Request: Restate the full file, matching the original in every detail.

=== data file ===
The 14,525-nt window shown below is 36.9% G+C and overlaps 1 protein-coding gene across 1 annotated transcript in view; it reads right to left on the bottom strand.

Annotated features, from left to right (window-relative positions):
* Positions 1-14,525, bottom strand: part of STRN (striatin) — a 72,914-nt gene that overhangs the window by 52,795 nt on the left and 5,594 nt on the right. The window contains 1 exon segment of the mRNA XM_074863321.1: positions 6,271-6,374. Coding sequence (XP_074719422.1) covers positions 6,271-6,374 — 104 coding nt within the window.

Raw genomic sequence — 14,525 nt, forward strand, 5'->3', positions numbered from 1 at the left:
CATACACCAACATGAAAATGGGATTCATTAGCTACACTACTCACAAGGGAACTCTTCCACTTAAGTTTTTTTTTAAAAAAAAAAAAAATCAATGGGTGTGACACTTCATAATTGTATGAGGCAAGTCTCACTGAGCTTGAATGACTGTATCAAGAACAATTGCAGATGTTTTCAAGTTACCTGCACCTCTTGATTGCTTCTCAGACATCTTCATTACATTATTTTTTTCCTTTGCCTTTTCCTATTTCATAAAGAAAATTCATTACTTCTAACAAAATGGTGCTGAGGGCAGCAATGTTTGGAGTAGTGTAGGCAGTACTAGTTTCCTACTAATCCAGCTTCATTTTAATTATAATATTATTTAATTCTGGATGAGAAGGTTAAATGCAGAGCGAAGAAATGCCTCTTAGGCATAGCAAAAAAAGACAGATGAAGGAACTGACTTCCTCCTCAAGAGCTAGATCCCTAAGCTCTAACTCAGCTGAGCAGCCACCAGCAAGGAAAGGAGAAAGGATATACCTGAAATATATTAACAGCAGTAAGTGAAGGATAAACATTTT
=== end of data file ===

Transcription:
The 14,525-nt window shown below is 36.9% G+C and overlaps 1 protein-coding gene across 1 annotated transcript in view; it reads right to left on the bottom strand.

Annotated features, from left to right (window-relative positions):
* Positions 1-14,525, bottom strand: part of STRN (striatin) — a 72,914-nt gene that overhangs the window by 52,795 nt on the left and 5,594 nt on the right. The window contains 1 exon segment of the mRNA XM_074863321.1: positions 6,271-6,374. Coding sequence (XP_074719422.1) covers positions 6,271-6,374 — 104 coding nt within the window.

Raw genomic sequence — 14,525 nt, forward strand, 5'->3', positions numbered from 1 at the left:
CATACACCAACATGAAAATGGGATTCATTAGCTACACTACTCACAAGGGAACTCTTCCACTTAAGTTTTTTTTTAAAAAAAAAAAAAATCAATGGGTGTGACACTTCATAATTGTATGAGGCAAGTCTCACTGAGCTTGAATGACTGTATCAAGAACAATTGCAGATGTTTTCAAGTTACCTGCACCTCTTGATTGCTTCTCAGACATCTTCATTACATTATTTTTTTCCTTTGCCTTTTCCTATTTCATAAAGAAAATTCATTACTTCTAACAAAATGGTGCTGAGGGCAGCAATGTTTGGAGTAGTGTAGGCAGTACTAGTTTCCTACTAATCCAGCTTCATTTTAATTATAATATTATTTAATTCTGGATGAGAAGGTTAAATGCAGAGCGAAGAAATGCCTCTTAGGCATAGCAAAAAAAGACAGATGAAGGAACTGACTTCCTCCTCAAGAGCTAGATCCCTAAGCTCTAACTCAGCTGAGCAGCCACCAGCAAGGAAAGGAGAAAGGATATACCTGAAATATATTAACAGCAGTAAGTGAAGGATAAACATTTT